The Fall of Forks and Knifes (July 8, 2015)

First the forks,
Then the knives,
They first rain down sunset skies.

The evening passes with moaning from factory-set cows who are attached to the machines. Set to this machine we see gentle yet intrusive cuts made into the flesh; it’s done to extract the milk. Of course the calf, the veal, is separated from the mother upon birth, making it white fleshed and of the most gentle taste that is to be taken as a complement to the taste of human flesh. Veal, chicken livers, bone marrow, and pork, to be exact. Never mind these animals, though, as all watches the forks and knives fall onto the ground.

Blood spews,
Fountains fill,
The blood drains from the soil,
And forms a muddle of dried blood.
The dryness of drought,
The rain strips us, teases us,
And dries our blood.

Knifes stab the heads of factory workers. Some are salvaged and flee, interrupting the ever-going gears of production and consumption. Flee now, stop now, and get inside, before the forks and knifes crack your head open to the vultures. Before long, however, it will have already been the end of the world, as we have iterated it everyday for the last 70 years.

Teased to the strips,
The attacks come.
They come: The ones with forks and knifes.
They grab, they cut, they eat,
Laughing in joy to the tanks and bombs
Dropped on their enormous fingers.
The giants come.
They are not human but imaginary:
It is the pretend, the inseparable thing from humans,
That plagues them in the night.

One farmer thinks: “I’m spared!” Dead in intellect, he has obeyed the whims of the loaner for ages. He has never considered trying out the voice in him that tells him to give his plants more water when in fact the loaner told him not to. “Otherwise the credibility of your loan will cease,” replies the loaner. “But is this not a beautiful thing, then? To be freed of my loan back to you?” “Oh, but sir, the loan is not financial. The loan is a favor to you.” “How? I was the one who came to you and I was going to work to pay it off.” “Not anymore; you’re of the political good, you do as I say and you will have more than your farm.” On this night, all of his animals died after being deprived of their habitat for so long. Disease killed off those not stabbed with knifes or eaten by the imaginary giants. Woe leads to suicide. Goodbye farmer. The self-sufficiency you had will, ahem, “save” us all from their wrath.

Another flees. He leaves his farm, as do his animals with him. They leave in no ark as pools of blood drench the countryside but on barefeet and insight and optimism for a better tomorrow. They are spared as his eyes look back to find the knifes only raining down on those farms that looked like factories.

The eyes prove dead,
The ears proved renderless,
No smell, no taste, nothing can touch
The madness of the giants.
They sustain us, we merely know them.
Chemicals, clowns, cars, and camisoles,
They descend from the sunset sky,
Into the blackened, gentle glowing sky of about dawn,
And as Dawn shined her fingers onto the new world,
They find the problem gone.

But the problem is them. In their wake they go. We see their existence always; we blow our youth with the stimulus of abundance, plunder the image directly onto their faces, and ask their bodies to inflate to meet this new “abundance.” The underweight go noticed, the money becomes noticed. The surplus is noticed, the use of it is noticed; in our cars we see the “God” that creates us in his image, an image so distorted that our eyes must be plunged if we are to gain new sight. Thankfully in doing so the dreads of sex become pleasure and love becomes physical in addition to the idea it has always been since the time of Plato.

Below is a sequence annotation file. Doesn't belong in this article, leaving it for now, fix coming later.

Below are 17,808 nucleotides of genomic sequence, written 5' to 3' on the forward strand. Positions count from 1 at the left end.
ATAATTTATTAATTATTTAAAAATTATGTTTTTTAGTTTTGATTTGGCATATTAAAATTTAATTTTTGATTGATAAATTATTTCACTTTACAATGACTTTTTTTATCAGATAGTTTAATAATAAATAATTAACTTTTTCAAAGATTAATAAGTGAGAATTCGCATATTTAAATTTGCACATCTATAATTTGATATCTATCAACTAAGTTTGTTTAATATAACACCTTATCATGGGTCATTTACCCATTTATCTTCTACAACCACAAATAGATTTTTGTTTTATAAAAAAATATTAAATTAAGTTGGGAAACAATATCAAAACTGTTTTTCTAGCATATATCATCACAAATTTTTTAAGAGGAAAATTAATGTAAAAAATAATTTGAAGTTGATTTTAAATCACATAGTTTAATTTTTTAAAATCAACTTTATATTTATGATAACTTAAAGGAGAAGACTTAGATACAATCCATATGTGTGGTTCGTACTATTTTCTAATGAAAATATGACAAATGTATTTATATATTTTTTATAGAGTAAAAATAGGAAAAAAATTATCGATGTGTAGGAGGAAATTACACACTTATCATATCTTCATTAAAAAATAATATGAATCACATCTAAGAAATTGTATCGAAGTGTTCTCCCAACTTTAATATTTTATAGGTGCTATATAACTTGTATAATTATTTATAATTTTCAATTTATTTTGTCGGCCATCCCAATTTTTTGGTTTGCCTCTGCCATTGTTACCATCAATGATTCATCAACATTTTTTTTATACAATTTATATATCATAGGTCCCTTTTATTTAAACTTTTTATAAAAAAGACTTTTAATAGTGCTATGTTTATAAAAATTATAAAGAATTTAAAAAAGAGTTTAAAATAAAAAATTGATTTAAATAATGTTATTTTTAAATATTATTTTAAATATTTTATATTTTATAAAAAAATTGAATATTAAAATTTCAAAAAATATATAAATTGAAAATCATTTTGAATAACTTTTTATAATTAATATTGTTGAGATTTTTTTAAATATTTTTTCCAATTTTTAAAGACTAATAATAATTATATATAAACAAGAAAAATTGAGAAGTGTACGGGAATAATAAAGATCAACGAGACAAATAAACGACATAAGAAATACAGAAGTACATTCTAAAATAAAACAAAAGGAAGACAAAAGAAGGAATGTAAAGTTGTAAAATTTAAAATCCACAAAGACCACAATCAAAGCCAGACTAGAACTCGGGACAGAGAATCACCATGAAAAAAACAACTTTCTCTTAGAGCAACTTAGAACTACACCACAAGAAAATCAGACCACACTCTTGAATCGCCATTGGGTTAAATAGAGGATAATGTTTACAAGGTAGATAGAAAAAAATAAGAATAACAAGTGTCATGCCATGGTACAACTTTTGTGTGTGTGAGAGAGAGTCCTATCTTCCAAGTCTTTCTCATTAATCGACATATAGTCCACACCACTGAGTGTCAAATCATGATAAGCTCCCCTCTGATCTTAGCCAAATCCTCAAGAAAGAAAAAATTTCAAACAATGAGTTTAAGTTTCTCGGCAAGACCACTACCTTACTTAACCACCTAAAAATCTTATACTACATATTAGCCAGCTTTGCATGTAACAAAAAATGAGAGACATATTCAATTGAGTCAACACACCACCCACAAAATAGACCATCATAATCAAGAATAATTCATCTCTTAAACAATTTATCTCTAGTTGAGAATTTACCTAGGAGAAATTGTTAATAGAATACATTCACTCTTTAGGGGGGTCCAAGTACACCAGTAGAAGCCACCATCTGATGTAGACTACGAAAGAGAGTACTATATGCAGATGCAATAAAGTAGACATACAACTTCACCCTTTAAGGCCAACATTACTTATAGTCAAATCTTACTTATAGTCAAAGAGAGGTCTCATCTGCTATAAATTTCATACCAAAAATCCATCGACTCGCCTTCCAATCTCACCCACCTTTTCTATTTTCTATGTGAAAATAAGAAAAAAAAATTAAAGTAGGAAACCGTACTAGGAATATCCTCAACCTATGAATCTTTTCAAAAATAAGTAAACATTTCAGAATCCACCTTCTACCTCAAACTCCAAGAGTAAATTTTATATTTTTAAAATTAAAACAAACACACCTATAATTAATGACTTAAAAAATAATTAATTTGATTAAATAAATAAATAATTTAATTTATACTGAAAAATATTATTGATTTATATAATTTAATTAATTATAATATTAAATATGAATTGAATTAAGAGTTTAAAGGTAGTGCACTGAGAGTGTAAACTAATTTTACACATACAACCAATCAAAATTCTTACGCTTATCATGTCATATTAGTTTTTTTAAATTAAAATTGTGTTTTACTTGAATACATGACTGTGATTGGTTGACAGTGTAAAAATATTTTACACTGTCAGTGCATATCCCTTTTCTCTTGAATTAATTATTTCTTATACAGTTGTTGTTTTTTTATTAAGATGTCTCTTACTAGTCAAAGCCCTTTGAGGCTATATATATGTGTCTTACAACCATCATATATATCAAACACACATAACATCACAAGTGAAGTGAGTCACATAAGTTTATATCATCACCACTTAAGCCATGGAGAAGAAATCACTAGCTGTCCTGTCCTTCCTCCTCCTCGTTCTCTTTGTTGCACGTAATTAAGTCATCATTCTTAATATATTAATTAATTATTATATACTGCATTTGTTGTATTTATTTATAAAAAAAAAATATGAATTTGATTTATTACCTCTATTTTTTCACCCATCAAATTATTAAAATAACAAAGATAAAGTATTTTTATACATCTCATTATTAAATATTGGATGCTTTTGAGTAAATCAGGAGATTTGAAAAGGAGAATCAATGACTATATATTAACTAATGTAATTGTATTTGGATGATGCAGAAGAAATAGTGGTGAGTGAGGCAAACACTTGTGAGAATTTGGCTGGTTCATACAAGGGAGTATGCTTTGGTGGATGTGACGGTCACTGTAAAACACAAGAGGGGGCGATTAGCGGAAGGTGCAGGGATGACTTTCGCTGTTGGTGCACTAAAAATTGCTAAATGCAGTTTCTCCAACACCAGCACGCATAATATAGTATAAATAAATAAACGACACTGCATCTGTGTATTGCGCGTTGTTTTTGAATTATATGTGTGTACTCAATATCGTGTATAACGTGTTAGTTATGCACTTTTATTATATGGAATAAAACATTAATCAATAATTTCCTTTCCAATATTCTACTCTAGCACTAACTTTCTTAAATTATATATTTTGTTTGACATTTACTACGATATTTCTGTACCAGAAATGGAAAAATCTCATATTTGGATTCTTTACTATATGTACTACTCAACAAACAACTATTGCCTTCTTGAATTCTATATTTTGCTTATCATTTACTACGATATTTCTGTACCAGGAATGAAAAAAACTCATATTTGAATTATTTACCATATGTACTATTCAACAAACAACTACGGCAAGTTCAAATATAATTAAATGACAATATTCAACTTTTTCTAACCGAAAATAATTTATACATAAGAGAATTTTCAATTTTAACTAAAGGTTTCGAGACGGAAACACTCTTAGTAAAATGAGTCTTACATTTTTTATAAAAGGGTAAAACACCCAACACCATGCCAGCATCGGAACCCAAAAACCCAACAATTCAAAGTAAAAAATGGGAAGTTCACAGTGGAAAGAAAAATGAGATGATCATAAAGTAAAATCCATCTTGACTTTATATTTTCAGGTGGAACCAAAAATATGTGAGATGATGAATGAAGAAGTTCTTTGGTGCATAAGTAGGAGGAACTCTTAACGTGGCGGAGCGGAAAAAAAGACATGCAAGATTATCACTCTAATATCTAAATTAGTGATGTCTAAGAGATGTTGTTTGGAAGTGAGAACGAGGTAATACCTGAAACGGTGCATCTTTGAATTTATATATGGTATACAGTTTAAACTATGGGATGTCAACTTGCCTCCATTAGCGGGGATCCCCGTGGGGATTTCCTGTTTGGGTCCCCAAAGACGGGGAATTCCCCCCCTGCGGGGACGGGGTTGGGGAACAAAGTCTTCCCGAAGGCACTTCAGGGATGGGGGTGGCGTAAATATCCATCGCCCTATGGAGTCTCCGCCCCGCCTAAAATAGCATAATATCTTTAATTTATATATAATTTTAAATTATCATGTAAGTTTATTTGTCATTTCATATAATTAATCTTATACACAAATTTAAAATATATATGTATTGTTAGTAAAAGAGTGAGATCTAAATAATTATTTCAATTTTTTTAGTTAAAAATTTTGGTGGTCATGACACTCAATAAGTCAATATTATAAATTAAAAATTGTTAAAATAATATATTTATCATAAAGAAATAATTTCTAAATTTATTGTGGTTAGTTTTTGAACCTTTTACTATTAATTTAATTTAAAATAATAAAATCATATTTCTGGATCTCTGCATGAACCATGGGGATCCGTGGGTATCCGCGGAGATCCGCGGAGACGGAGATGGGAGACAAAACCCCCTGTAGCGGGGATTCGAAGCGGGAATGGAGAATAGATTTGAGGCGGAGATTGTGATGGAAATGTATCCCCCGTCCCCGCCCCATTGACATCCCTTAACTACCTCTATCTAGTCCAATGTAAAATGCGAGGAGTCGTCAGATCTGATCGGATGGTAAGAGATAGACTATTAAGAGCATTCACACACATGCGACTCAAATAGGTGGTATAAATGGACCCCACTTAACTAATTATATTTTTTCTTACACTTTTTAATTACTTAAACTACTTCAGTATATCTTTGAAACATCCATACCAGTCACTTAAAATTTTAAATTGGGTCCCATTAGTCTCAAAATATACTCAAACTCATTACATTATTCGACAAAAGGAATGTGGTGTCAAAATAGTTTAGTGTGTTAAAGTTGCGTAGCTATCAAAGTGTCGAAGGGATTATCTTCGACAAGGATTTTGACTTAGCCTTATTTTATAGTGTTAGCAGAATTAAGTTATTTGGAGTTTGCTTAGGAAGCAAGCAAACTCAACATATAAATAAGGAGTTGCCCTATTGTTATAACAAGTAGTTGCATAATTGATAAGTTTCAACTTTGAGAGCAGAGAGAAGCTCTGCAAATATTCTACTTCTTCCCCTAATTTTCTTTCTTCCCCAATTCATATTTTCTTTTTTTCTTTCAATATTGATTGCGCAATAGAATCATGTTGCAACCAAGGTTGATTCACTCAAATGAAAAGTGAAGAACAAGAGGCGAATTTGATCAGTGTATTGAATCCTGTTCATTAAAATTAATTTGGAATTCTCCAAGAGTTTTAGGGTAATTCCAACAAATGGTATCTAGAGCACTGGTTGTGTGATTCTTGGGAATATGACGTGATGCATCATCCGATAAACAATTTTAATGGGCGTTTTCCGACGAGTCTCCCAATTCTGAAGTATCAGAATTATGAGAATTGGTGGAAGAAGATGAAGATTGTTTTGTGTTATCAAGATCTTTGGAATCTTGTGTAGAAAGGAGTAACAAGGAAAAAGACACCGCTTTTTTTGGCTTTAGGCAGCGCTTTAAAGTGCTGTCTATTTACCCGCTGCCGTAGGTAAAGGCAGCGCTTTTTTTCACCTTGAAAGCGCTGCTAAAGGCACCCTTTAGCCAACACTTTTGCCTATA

The problem is them, the giants, who descend from the always sunset sky as we reduce to our ends. We break off skyscrapers looking to save resources. It is the end. The clouds strip tease the mind into thinking they each wear a camisole that inflates her boobs to a 36D bra. They give their water to Socrates as he cries to the plants about his failure to find his perfect man and for his failure to raise from his ashes to the heavens and question everyone. He cries as Herodotus accuses him of false histories. Man’s history comes falling down. As Dante finds the point ever increasingly away from him, he calls out to that pleasure he once found good to rescue him again, just one more time as he removes all of regret from his body. Atoms become objects, they become things, things happen to things, and ever does the human eye that fantasized about electricity fade back away to Aristotle’s physical world, where all inquiry has to begin again because of some loaners’ words to a farmer out in the middle of the nowhere.

So much for the greats. We exaggerate and they come spiraling down with the eccentric Sun. Pluto’s faint light captures Earth in its view, and even out there does it know and tell aliens to reap the harvest that was once the profound civilization of mankind. Except there’s nothing. Rien. C’est rien. Vouez, allons, I shall be there. But look down and see the man who lived without a planet, who lived only to the prosperity of the invisible that crushed him today because of their pitiful understanding of their hyper-dependency on these things for a “good” life. It is there we find our mistakes and our path, when we begin to imagine how to live with the Earth and our culture, with the inorganic, the organic, and the imaginary that has become our culture.

One clap, two clap, three clap, forty?

By clapping more or less, you can signal to us which stories really stand out.